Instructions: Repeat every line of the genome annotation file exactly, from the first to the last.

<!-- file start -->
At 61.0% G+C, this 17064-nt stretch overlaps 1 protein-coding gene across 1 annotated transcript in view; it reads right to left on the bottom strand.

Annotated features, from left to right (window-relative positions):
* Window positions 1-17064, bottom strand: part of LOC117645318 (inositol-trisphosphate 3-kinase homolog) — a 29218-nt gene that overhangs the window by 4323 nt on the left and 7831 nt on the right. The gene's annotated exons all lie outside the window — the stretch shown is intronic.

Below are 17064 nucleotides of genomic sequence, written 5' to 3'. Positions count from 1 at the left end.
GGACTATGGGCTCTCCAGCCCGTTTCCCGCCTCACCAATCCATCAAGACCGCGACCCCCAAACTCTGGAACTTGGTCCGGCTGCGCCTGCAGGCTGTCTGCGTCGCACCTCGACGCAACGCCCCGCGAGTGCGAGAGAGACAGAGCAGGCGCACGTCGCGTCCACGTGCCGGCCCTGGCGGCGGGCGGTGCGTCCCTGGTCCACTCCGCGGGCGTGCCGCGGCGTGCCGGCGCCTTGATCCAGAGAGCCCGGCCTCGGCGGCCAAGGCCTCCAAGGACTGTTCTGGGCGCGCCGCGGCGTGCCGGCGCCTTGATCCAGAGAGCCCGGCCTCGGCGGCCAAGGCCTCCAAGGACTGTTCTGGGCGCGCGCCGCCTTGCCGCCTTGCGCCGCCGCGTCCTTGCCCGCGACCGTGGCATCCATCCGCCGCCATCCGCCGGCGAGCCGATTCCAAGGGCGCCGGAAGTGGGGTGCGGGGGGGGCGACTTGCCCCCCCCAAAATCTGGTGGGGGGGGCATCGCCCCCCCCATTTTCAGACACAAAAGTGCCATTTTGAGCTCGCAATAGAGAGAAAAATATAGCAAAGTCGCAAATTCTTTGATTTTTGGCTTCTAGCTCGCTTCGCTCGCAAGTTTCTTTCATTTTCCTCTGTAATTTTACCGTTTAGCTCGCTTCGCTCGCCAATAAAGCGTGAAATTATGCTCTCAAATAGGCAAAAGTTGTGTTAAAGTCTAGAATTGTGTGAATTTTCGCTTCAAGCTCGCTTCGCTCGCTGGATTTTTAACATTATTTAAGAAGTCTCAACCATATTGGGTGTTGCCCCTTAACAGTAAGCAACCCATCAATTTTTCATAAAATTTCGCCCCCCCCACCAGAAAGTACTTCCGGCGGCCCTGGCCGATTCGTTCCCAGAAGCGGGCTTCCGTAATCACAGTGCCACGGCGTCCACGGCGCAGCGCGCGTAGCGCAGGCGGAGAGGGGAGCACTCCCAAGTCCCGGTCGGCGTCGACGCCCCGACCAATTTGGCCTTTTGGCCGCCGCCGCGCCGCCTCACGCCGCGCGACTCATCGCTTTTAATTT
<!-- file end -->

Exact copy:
At 61.0% G+C, this 17064-nt stretch overlaps 1 protein-coding gene across 1 annotated transcript in view; it reads right to left on the bottom strand.

Annotated features, from left to right (window-relative positions):
* Window positions 1-17064, bottom strand: part of LOC117645318 (inositol-trisphosphate 3-kinase homolog) — a 29218-nt gene that overhangs the window by 4323 nt on the left and 7831 nt on the right. The gene's annotated exons all lie outside the window — the stretch shown is intronic.

Below are 17064 nucleotides of genomic sequence, written 5' to 3'. Positions count from 1 at the left end.
GGACTATGGGCTCTCCAGCCCGTTTCCCGCCTCACCAATCCATCAAGACCGCGACCCCCAAACTCTGGAACTTGGTCCGGCTGCGCCTGCAGGCTGTCTGCGTCGCACCTCGACGCAACGCCCCGCGAGTGCGAGAGAGACAGAGCAGGCGCACGTCGCGTCCACGTGCCGGCCCTGGCGGCGGGCGGTGCGTCCCTGGTCCACTCCGCGGGCGTGCCGCGGCGTGCCGGCGCCTTGATCCAGAGAGCCCGGCCTCGGCGGCCAAGGCCTCCAAGGACTGTTCTGGGCGCGCCGCGGCGTGCCGGCGCCTTGATCCAGAGAGCCCGGCCTCGGCGGCCAAGGCCTCCAAGGACTGTTCTGGGCGCGCGCCGCCTTGCCGCCTTGCGCCGCCGCGTCCTTGCCCGCGACCGTGGCATCCATCCGCCGCCATCCGCCGGCGAGCCGATTCCAAGGGCGCCGGAAGTGGGGTGCGGGGGGGGCGACTTGCCCCCCCCAAAATCTGGTGGGGGGGGCATCGCCCCCCCCATTTTCAGACACAAAAGTGCCATTTTGAGCTCGCAATAGAGAGAAAAATATAGCAAAGTCGCAAATTCTTTGATTTTTGGCTTCTAGCTCGCTTCGCTCGCAAGTTTCTTTCATTTTCCTCTGTAATTTTACCGTTTAGCTCGCTTCGCTCGCCAATAAAGCGTGAAATTATGCTCTCAAATAGGCAAAAGTTGTGTTAAAGTCTAGAATTGTGTGAATTTTCGCTTCAAGCTCGCTTCGCTCGCTGGATTTTTAACATTATTTAAGAAGTCTCAACCATATTGGGTGTTGCCCCTTAACAGTAAGCAACCCATCAATTTTTCATAAAATTTCGCCCCCCCCACCAGAAAGTACTTCCGGCGGCCCTGGCCGATTCGTTCCCAGAAGCGGGCTTCCGTAATCACAGTGCCACGGCGTCCACGGCGCAGCGCGCGTAGCGCAGGCGGAGAGGGGAGCACTCCCAAGTCCCGGTCGGCGTCGACGCCCCGACCAATTTGGCCTTTTGGCCGCCGCCGCGCCGCCTCACGCCGCGCGACTCATCGCTTTTAATTT